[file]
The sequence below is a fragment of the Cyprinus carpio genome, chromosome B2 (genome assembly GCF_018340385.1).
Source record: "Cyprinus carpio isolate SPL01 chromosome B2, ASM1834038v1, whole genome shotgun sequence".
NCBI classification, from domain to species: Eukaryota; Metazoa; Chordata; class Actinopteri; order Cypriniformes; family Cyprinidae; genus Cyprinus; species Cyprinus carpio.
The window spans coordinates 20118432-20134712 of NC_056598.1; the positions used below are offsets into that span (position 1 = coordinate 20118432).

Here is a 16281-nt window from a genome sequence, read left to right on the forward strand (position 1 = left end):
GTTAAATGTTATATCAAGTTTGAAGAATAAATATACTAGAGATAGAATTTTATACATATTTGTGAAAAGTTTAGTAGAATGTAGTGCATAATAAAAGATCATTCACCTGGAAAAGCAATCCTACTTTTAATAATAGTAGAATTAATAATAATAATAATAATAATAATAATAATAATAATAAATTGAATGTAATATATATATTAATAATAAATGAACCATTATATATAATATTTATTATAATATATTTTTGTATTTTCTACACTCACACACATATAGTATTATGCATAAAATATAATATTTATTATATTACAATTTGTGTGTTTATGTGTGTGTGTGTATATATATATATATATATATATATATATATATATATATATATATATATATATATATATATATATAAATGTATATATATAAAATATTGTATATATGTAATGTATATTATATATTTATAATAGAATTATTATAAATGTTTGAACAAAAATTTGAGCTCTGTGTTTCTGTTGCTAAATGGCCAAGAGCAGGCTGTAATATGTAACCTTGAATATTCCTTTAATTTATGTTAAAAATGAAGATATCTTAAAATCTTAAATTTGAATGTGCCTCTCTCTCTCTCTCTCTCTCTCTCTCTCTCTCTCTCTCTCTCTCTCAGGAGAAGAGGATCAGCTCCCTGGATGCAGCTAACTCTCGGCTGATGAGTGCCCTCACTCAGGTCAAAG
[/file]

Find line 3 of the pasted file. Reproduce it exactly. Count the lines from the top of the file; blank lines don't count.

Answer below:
NCBI classification, from domain to species: Eukaryota; Metazoa; Chordata; class Actinopteri; order Cypriniformes; family Cyprinidae; genus Cyprinus; species Cyprinus carpio.